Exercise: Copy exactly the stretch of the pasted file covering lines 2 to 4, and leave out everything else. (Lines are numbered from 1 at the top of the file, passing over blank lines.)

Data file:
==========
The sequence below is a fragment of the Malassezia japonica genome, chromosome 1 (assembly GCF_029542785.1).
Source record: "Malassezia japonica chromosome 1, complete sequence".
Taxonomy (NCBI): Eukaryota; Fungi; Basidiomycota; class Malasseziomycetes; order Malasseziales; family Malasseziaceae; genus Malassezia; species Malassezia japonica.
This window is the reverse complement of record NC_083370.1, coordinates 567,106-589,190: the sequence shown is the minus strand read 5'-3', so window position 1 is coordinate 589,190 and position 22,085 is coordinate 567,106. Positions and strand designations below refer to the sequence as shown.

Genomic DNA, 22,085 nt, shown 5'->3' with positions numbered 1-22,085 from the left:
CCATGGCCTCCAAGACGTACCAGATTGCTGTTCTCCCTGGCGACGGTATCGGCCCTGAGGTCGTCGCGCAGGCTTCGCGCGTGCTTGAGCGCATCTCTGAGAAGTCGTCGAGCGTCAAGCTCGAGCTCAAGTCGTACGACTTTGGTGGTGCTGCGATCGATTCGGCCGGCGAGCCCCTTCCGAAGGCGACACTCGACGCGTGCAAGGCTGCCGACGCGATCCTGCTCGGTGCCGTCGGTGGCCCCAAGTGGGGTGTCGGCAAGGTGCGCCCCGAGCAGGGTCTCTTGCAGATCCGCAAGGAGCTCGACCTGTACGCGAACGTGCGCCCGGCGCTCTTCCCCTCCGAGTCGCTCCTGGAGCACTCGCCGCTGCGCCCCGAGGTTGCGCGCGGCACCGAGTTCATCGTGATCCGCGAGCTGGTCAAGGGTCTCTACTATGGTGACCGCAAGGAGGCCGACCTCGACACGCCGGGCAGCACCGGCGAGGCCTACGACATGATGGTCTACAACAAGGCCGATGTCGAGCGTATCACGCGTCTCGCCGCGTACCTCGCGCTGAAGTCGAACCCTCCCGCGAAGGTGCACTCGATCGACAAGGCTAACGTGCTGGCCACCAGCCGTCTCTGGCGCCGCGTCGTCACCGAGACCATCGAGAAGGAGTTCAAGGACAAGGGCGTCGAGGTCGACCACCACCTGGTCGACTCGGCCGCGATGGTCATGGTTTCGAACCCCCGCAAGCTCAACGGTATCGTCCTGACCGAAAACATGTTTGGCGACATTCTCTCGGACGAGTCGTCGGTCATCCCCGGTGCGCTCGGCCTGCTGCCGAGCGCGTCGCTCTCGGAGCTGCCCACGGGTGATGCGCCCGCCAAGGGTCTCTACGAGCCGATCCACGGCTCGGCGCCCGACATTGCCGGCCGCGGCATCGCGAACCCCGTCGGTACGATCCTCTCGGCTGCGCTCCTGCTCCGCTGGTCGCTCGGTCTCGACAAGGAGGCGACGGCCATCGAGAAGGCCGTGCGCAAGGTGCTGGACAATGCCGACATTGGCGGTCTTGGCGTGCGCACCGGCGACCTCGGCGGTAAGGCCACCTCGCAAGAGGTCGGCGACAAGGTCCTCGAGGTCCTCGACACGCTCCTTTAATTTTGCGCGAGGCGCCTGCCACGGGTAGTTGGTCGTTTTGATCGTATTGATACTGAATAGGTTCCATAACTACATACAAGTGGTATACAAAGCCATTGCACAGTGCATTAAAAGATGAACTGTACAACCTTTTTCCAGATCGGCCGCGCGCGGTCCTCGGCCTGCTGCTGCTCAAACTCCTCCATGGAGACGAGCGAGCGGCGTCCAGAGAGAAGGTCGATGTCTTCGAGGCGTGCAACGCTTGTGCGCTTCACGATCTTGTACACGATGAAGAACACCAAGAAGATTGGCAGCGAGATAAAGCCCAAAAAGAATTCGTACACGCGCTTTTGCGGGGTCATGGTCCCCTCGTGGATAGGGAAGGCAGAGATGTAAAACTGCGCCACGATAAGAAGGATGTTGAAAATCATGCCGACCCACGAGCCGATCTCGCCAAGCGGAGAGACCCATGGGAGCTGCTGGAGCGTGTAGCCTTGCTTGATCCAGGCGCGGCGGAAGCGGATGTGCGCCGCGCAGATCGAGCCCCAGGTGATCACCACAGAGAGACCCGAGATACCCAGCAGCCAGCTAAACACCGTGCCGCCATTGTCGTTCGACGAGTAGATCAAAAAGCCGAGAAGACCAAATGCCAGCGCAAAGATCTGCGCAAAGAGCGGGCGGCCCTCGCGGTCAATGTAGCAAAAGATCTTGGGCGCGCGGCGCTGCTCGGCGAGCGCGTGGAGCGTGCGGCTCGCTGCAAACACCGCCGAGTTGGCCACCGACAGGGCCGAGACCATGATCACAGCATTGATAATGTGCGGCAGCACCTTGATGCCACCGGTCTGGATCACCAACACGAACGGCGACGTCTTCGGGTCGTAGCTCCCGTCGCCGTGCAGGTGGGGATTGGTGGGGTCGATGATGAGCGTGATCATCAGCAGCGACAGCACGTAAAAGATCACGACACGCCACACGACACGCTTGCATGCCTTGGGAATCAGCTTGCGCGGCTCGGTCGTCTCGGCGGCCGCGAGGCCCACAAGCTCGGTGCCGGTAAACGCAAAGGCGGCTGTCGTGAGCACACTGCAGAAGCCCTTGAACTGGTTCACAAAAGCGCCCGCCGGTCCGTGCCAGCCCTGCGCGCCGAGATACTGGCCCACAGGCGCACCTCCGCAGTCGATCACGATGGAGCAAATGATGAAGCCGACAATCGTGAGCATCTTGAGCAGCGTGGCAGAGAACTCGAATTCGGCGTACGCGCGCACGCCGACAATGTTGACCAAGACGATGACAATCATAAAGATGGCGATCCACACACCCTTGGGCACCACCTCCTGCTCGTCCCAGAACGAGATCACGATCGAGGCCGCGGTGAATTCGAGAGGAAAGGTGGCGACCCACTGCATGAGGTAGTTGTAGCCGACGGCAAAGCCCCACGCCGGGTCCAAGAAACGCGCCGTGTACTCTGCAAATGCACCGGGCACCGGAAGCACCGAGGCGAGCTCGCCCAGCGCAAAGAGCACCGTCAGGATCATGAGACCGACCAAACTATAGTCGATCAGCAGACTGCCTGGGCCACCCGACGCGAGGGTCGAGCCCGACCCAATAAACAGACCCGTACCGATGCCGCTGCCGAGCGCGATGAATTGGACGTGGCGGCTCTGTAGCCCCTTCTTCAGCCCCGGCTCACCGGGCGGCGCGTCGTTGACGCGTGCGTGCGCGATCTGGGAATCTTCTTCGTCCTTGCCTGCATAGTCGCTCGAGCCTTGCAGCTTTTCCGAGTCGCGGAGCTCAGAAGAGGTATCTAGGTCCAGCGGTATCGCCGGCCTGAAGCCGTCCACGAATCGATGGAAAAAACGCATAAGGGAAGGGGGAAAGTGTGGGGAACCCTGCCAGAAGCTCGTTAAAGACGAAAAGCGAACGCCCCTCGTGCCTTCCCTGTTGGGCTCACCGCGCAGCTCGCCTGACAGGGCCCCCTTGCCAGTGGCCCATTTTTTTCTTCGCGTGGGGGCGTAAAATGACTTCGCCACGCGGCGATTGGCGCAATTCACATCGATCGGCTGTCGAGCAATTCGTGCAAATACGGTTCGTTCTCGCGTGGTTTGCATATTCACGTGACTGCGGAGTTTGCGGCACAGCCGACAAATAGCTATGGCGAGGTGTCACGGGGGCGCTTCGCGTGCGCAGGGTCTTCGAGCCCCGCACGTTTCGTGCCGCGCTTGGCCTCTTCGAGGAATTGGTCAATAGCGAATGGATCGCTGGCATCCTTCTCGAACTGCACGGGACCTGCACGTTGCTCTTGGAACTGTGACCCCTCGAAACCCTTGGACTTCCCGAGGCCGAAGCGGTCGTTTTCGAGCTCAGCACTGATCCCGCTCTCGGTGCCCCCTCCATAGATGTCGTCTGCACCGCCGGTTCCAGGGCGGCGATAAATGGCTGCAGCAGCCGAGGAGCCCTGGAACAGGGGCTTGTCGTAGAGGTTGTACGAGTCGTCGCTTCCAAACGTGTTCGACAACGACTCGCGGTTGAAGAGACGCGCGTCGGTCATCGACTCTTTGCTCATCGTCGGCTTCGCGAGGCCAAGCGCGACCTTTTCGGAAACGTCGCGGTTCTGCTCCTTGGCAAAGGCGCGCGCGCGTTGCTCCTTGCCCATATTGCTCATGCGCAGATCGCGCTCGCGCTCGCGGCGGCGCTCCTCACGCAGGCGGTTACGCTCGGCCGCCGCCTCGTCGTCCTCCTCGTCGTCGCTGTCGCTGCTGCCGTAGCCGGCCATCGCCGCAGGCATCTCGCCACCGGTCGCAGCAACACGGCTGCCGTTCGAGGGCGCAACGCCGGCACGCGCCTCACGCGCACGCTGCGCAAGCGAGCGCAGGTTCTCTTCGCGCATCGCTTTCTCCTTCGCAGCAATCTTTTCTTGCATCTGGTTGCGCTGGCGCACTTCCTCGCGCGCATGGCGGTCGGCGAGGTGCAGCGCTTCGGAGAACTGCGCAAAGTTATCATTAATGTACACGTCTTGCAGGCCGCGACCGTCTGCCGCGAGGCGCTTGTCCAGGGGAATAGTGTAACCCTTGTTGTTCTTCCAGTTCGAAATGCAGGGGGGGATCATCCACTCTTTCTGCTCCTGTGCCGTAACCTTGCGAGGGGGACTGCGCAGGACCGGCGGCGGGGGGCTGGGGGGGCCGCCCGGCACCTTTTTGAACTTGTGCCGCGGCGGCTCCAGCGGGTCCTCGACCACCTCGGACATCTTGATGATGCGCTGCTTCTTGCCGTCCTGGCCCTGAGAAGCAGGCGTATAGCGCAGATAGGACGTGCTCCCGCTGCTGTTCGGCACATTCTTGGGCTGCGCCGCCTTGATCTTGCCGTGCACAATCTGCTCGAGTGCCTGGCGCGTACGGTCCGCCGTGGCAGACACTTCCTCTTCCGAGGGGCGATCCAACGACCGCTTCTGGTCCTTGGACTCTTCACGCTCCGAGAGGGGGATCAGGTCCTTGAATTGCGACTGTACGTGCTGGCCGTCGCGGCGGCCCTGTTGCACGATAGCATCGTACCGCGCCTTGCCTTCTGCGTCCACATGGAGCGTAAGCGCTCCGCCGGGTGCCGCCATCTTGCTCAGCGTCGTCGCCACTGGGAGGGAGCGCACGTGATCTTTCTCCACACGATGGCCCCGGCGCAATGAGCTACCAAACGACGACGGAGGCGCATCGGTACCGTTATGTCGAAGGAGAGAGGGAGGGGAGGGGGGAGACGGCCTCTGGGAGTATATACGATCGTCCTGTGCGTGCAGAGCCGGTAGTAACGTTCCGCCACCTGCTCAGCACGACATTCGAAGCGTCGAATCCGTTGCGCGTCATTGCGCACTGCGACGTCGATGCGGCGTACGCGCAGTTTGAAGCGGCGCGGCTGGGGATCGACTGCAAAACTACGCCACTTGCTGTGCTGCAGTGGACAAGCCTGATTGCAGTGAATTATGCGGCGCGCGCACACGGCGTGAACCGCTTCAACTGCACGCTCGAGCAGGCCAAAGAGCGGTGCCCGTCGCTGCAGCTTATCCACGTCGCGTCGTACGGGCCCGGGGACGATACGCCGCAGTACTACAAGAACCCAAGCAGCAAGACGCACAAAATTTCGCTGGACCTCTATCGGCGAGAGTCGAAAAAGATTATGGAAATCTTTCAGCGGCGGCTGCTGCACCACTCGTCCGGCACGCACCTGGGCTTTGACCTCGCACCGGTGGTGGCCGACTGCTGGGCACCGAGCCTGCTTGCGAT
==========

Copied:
Source record: "Malassezia japonica chromosome 1, complete sequence".
Taxonomy (NCBI): Eukaryota; Fungi; Basidiomycota; class Malasseziomycetes; order Malasseziales; family Malasseziaceae; genus Malassezia; species Malassezia japonica.
This window is the reverse complement of record NC_083370.1, coordinates 567,106-589,190: the sequence shown is the minus strand read 5'-3', so window position 1 is coordinate 589,190 and position 22,085 is coordinate 567,106. Positions and strand designations below refer to the sequence as shown.